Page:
The spinning paddling behavior of phalaropes pulls sediment from the bottom of a pond for feeding by inducing an upward vortex.

Edit Hook

References

"Another way of using vortices to put edibles where they can be eaten underlies (literally) a peculiar behavior of phalaropes (noted as surface-tension transporters in the last chaper). A Phalarope spends much of its time in a single place on the surface of shallow water, spinning rapidly around its own body, as in figure 6.12b. According to Obst et al. (1996), the spinning represents the recoil of the peculiar paddling pattern with which it creates an upward vortex like a tiny, underwater tornado or water spout. That vortex brings up edible items, with barely a pause in the spinning the bird snags in its bill." (Vogel 2003:136)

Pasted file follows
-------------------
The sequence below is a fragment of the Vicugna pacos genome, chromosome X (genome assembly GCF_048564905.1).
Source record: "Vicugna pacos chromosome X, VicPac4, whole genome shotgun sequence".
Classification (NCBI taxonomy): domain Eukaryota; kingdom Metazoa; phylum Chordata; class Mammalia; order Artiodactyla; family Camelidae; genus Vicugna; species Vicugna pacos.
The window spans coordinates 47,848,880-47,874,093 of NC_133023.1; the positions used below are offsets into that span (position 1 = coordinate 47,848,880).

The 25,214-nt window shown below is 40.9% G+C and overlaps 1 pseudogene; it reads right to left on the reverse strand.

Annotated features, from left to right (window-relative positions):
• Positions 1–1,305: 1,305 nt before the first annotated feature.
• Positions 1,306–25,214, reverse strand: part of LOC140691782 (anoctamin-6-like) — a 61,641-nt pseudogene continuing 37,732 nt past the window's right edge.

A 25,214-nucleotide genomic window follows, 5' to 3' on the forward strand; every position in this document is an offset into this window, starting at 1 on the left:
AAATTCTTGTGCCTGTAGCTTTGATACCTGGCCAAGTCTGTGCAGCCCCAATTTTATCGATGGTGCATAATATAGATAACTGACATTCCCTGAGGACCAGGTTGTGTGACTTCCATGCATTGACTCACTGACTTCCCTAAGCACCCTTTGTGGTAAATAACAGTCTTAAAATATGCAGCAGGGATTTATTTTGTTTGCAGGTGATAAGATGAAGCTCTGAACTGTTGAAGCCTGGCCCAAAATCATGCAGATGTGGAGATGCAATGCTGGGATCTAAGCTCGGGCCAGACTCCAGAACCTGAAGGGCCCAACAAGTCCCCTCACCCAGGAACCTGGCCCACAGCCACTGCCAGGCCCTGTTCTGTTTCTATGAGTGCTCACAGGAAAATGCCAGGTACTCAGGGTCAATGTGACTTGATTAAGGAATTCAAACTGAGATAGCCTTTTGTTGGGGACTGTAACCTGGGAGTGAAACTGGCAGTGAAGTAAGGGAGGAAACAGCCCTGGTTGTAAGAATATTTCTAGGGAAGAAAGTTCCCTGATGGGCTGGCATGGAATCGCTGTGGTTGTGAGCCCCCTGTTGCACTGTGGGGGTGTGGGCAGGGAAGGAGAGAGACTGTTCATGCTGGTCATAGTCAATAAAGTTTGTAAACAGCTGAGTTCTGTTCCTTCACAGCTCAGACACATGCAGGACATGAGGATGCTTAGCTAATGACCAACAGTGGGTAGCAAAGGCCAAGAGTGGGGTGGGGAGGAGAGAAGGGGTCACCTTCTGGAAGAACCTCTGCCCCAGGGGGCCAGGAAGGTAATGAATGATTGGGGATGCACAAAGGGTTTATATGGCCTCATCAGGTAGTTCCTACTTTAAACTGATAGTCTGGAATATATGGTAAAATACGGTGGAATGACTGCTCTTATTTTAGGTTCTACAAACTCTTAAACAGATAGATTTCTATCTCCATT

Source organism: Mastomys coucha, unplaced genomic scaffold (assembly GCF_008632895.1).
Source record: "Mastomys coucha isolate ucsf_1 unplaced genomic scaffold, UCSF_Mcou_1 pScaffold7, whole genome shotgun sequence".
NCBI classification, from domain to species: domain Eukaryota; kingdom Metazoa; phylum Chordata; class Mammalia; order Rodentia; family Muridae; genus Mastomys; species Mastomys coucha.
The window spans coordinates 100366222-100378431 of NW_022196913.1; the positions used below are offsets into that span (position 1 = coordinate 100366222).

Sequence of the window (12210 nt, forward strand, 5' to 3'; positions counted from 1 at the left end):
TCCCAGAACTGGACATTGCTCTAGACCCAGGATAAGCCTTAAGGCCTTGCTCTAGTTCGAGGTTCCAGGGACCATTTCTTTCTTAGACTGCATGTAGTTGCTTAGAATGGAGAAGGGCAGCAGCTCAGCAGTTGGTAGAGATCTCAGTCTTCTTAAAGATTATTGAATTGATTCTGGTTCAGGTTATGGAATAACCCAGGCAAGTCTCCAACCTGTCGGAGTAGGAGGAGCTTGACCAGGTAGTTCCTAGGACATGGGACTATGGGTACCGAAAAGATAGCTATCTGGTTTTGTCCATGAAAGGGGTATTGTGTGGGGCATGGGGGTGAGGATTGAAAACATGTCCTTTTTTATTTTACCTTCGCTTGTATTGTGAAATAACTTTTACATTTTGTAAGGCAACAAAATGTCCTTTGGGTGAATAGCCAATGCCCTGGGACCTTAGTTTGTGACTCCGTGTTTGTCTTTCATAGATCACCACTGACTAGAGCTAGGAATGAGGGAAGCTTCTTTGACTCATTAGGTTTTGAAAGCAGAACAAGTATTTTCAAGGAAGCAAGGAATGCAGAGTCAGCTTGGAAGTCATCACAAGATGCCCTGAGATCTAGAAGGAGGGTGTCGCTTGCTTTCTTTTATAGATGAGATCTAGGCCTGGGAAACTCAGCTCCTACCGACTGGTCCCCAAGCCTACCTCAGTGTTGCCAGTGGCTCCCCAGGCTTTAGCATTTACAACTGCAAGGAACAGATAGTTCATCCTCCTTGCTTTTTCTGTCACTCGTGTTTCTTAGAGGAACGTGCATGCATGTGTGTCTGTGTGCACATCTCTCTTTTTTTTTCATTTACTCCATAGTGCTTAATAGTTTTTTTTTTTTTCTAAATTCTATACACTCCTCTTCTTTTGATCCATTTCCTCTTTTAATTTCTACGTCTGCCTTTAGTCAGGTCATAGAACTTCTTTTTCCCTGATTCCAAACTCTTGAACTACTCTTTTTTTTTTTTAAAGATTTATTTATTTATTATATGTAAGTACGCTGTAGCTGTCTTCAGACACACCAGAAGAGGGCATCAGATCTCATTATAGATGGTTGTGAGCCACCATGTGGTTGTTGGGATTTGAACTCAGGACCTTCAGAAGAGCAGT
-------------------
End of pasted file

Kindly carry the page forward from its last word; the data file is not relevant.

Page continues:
Watch video

Book
Comparative Biomechanics: Life's Physical World, Second EditionPrinceton University PressJune 17, 2013
Steven Vogel

Edit References

Learn More about the living system/s